Associate Professor, Philosophy, Virginia Tech.
Specialization Philosophy of science, the history of philosophy of science, philosophy of mathematics, and Kant and Neo-Kantianism.
See my CV [PDF].
My work to date has centered on problems of method and of the approach to problem solving, explanation, and understanding in philosophy and in the sciences, with an emphasis on the role of experiment, of scientific models, and of applied mathematics in theory building and theory assessment. “Reconsidering Experiments” argues that, as Hendry and Kidd (2015) put it, “If experiments have instructive lives, they can also have instructive afterlives.” “Experiment and Theory Building” examines the role of inference from experiment in theory building. What are the options open to the scientific community when faced with an experimental result that appears to be in conflict with accepted theory? I have an enduring interest in the contributions of Hermann von Helmholtz to experiment, problem solving, applied mathematics, and epistemology. Current work centers on Helmholtz’s theories of color and of sound, and how they are related to his physical theories of optics and acoustics and to his physiological theories of sensation and of perception.
“Signs, Toy Models, and the A Priori” and “Methodological Realism and Modal Resourcefulness” deal with the question of how background theories with distinct semantic or modal interpretations can generate the univocity of reference that, on many accounts, is required to argue that scientific theories ground objective or realist claims. Future work will continue to build on the semantic tradition, in which theories are associated with classes of models, but I plan to focus more closely on the role of mathematics, as I do in “Hilbert’s Objectivity.”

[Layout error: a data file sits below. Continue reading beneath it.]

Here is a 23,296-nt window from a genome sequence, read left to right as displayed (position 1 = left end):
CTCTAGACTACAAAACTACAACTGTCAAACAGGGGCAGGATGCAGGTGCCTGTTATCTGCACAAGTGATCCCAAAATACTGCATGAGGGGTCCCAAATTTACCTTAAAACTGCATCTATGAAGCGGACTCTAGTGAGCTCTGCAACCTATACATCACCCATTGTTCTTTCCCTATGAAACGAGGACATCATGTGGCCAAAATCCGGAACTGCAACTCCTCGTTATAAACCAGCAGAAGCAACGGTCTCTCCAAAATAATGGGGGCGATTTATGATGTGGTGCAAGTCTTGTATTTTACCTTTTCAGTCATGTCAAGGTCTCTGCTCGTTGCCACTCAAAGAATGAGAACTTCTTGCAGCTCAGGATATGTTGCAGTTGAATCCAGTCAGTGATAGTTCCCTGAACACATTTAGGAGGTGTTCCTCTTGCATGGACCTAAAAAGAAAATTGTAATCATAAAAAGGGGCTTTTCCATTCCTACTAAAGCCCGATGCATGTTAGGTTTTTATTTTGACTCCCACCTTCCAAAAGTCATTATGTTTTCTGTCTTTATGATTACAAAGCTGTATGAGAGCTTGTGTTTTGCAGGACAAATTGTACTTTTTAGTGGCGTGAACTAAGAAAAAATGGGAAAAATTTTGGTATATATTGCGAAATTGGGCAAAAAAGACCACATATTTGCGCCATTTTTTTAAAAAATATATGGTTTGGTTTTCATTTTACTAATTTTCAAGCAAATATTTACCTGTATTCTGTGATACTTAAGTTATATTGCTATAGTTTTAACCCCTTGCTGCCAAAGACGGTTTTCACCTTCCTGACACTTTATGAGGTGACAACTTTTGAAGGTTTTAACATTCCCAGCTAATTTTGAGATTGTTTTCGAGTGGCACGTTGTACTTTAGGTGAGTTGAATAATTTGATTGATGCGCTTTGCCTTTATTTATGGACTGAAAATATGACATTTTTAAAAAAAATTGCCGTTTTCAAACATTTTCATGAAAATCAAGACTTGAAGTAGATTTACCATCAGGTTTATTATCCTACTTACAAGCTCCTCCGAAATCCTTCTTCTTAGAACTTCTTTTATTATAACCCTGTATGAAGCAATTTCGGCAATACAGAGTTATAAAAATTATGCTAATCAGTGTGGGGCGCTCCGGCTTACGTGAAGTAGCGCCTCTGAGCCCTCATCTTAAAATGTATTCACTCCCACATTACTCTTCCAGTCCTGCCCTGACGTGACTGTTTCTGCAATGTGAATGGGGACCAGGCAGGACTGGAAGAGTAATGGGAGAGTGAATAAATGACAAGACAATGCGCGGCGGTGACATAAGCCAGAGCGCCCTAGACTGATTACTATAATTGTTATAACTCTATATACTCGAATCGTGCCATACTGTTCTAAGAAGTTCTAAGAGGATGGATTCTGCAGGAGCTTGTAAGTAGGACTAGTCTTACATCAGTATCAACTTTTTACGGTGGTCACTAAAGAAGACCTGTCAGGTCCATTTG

My work on the nineteenth century has impressed on me that the categories of “philosophy” and of “science” (not to mention “psychology,” “mind,” “mathematics”) are not smoothly projectible into the past. For instance, the behavior of historical actors isn’t explained simply by appeal to universal claims like “because she was a scientist, she looked for reproducible phenomena”. Hence my (qualified!) recent defense of Kuhn in an exchange with Moti Mizrahi (see also his response), James Marcum, and Vasso Kindi.
Work on the nineteenth century relationships between philosophy and science, including the dialogue between the human and the natural sciences, is found in “Methodology of the Sciences”, and more general reflections in a recent review of Frederick Beiser’s work. In this context, my work on Immanuel Kant and on the development of neo-Kantianism focuses on the status of philosophy as a theory of knowledge, on the fundamental arguments of Kantian epistemology (“The Paradox of Infinite Given Magnitude”), and on the relationships between neo-Kantianism, physiology, and psychology, including in the work of Helmholtz and of Friedrich Albert Lange.